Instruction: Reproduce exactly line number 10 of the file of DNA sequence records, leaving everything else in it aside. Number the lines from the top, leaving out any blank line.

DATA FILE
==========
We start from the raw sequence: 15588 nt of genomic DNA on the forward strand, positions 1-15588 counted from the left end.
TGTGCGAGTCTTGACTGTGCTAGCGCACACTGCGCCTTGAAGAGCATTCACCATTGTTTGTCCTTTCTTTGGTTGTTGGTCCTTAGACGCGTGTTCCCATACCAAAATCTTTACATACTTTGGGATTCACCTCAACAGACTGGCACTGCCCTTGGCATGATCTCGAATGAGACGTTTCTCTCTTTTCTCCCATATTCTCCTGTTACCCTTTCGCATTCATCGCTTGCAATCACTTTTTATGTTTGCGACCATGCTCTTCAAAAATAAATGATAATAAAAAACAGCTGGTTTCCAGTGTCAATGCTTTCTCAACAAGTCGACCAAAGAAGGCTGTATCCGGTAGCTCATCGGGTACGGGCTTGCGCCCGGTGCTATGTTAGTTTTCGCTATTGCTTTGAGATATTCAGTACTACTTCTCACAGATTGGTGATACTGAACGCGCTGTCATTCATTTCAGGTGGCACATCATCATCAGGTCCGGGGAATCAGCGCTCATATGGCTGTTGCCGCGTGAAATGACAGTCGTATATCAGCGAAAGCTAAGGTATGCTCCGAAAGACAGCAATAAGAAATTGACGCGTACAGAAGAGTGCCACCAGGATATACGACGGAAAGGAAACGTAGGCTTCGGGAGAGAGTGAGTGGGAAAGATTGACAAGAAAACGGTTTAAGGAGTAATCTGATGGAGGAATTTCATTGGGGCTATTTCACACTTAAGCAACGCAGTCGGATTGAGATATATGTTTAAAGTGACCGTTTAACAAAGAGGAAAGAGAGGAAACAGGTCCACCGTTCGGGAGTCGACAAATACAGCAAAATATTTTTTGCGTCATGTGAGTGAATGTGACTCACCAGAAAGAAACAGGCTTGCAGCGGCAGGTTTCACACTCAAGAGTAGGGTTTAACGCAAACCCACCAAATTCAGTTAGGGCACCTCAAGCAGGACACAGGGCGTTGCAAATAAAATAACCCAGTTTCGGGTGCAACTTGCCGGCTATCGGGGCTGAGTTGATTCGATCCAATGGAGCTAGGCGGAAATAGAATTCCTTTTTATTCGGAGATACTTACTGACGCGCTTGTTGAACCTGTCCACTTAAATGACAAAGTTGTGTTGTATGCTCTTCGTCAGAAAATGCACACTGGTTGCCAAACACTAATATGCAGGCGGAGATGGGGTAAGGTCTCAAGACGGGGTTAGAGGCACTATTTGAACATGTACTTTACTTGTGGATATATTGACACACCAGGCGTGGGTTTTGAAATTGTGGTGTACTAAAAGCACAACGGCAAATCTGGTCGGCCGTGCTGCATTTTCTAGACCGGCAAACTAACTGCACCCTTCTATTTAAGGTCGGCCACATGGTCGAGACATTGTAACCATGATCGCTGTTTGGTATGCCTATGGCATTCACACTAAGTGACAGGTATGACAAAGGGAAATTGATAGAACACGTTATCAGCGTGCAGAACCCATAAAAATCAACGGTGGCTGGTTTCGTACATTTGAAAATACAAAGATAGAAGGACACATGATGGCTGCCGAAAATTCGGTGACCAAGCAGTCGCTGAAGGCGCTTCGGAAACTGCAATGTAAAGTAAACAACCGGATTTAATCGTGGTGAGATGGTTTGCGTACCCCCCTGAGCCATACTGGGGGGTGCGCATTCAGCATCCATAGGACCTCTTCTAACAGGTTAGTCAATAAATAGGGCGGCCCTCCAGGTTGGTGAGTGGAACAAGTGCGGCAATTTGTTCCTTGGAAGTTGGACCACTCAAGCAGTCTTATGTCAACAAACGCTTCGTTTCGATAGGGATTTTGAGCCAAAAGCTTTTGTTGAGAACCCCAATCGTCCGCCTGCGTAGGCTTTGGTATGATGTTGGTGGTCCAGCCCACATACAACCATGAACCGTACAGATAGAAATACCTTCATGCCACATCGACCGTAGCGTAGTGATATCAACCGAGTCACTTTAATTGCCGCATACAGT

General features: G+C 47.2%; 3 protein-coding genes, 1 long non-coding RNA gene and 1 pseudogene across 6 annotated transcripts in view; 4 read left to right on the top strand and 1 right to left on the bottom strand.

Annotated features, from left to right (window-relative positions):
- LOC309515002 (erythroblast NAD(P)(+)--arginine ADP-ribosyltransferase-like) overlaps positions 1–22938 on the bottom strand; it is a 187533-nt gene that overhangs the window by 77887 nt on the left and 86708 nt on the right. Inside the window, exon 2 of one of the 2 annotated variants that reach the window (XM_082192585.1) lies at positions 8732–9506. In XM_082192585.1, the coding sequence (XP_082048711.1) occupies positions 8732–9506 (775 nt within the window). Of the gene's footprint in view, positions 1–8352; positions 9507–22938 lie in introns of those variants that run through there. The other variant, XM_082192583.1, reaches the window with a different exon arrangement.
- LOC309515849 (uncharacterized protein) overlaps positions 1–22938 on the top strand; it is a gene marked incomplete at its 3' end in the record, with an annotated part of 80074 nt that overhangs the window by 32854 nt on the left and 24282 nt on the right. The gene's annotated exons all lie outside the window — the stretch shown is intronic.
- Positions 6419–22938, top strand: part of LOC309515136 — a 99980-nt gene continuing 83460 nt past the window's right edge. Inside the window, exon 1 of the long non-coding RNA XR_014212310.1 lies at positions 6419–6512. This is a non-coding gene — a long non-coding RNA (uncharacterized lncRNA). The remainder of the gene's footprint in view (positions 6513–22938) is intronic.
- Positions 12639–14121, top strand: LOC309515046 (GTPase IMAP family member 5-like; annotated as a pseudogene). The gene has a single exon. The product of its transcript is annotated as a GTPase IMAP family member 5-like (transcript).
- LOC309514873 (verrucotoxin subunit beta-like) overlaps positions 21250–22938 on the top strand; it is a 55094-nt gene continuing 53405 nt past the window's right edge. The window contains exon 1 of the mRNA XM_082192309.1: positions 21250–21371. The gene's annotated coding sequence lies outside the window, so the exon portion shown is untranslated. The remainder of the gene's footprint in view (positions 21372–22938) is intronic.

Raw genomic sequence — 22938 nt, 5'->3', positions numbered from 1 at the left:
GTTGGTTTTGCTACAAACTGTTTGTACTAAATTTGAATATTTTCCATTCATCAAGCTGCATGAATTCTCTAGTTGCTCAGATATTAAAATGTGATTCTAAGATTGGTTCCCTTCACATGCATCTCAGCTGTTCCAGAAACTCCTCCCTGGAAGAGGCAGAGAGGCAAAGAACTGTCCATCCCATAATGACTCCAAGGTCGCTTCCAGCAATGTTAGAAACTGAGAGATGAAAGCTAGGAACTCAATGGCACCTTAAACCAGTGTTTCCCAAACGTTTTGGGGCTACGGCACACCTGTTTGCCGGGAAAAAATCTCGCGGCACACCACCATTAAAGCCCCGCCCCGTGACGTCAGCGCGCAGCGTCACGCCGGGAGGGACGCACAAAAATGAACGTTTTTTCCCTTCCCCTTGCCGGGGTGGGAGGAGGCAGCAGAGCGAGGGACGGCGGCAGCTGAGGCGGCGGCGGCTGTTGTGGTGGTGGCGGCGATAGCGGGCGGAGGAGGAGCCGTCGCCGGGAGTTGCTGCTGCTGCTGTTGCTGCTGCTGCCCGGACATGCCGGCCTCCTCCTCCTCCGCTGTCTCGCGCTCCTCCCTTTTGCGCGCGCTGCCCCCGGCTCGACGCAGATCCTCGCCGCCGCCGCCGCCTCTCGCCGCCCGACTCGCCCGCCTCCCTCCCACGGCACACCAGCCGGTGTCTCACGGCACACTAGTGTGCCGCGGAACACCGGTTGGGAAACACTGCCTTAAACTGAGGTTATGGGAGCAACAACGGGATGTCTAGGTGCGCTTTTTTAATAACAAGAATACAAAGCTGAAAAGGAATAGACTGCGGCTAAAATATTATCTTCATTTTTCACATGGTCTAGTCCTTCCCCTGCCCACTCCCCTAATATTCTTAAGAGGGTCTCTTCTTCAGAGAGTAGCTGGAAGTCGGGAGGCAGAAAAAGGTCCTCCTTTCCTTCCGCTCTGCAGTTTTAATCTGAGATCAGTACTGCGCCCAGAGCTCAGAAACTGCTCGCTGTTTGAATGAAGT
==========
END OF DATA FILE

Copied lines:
Raw genomic sequence — 22938 nt, 5'->3', positions numbered from 1 at the left: